Construction of new homes increased 3.3% in November, with the gain largely coming from single-family houses being built at the strongest pace in more than a decade.

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The Commerce Department said Tuesday that builders broke ground on homes last month at a seasonally adjusted annual rate of 1.3 million units. The increase marks a key moment in the recovery from the recession: builders started work on single-family houses at the fastest pace since September 2007, which was just a few months before the start of that economic downturn.

“Today’s figures leave starts at the upper end of the range seen over the last two years, and supports our view for a strong rebound in residential investment in Q4, particularly with the recent strength being concentrated in higher value-added singles construction,” writes Nick Exarhos of CIBC Economics in a release.

Driving the rebound in home construction has been a shortage of existing properties being listed for sale.

Fewer people are putting their property on the market, despite healthy demand from buyers, because the unemployment rate is at a 17 year-low and mortgage rates remain at attractive levels. New construction has filled some of this gap with starts on single-family houses rising 8.7% so far this year.

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Still, not enough new homes are being built to totally end the supply squeeze. Over the past year, the number of sales listings for the much larger market for existing homes has fallen 6.4%.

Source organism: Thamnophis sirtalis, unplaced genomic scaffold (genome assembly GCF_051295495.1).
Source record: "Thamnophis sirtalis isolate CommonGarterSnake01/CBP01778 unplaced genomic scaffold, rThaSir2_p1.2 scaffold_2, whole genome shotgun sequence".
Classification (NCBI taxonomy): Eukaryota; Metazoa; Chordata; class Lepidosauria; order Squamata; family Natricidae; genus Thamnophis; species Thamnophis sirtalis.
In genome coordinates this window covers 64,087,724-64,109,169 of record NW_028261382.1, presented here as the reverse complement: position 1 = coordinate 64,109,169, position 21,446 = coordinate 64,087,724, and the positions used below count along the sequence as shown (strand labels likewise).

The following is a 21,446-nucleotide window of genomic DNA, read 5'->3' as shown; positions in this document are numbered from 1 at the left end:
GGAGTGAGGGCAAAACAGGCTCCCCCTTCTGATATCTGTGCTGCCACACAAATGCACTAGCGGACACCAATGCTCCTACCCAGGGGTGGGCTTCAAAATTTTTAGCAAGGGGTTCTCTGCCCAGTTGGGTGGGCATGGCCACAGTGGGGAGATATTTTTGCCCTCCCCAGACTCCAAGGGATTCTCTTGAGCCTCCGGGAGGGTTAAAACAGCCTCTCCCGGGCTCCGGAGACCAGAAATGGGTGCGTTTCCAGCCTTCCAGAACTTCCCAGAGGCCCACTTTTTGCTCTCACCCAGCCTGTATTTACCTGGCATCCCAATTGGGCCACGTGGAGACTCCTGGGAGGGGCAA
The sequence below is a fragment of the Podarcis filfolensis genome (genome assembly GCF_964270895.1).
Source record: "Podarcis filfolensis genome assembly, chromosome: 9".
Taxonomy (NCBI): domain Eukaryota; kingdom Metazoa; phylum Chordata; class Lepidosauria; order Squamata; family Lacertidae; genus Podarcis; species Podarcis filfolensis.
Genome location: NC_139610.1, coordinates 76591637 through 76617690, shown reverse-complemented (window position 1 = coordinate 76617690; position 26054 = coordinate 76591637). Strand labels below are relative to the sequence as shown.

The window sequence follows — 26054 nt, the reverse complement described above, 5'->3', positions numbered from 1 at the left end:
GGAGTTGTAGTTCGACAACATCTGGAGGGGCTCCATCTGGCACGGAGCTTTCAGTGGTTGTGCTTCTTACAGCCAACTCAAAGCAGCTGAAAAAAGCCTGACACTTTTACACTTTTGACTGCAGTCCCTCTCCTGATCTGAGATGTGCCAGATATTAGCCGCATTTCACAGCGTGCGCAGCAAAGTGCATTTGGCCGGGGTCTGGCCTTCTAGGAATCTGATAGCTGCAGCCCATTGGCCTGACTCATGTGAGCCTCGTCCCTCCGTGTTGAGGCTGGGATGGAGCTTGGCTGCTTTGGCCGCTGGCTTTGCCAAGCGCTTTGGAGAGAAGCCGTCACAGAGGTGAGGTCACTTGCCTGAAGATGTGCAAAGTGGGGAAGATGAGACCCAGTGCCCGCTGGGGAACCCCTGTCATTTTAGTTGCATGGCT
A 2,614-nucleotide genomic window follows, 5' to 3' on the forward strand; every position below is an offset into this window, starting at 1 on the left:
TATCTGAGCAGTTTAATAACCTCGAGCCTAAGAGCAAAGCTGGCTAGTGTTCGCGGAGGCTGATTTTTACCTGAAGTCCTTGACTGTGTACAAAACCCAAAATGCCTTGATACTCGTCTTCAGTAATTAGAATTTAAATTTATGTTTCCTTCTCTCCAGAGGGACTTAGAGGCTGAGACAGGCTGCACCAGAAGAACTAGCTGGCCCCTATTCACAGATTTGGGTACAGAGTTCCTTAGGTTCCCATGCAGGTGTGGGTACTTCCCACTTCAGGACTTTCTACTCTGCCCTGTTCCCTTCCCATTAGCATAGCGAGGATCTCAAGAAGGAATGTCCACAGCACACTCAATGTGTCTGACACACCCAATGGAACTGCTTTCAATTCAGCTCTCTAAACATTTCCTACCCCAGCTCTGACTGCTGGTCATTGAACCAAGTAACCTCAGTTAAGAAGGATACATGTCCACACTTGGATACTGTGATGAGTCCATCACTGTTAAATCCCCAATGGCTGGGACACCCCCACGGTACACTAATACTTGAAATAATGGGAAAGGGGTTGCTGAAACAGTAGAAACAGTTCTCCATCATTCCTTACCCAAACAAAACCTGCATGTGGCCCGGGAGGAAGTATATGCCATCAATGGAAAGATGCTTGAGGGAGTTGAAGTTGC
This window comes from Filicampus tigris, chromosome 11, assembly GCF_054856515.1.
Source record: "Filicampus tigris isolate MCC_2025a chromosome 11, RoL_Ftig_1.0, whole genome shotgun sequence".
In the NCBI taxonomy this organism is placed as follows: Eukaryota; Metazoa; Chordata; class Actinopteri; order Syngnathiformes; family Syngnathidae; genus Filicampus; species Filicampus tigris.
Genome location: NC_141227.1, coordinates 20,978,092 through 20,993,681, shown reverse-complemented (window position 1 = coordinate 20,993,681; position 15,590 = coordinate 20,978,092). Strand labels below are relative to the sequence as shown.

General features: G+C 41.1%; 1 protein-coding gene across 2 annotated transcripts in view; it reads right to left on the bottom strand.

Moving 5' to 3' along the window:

The construction growth last month came from the south and west, while the northeast and midwest reported declines.

Builders are also backing away from the apartment rentals that, until recently, were a driving force behind the rebound in residential construction. Ground breakings for multi-family buildings such as apartment complexes have declined 8.5% year-to-date.

Building permits, an indicator of future construction, slipped 1.4% in October to 1.3 million. But the number of permits authorized so far this year has increased 5.8%.

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Relatively low mortgage rates have helped would-be homebuyers, even as property prices have climbed faster than wages. The average rate on 30-year fixed-rate U.S. mortgages was 3.93% last week, slightly better than the 4.16% rate a year ago, according to mortgage Freddie Mac.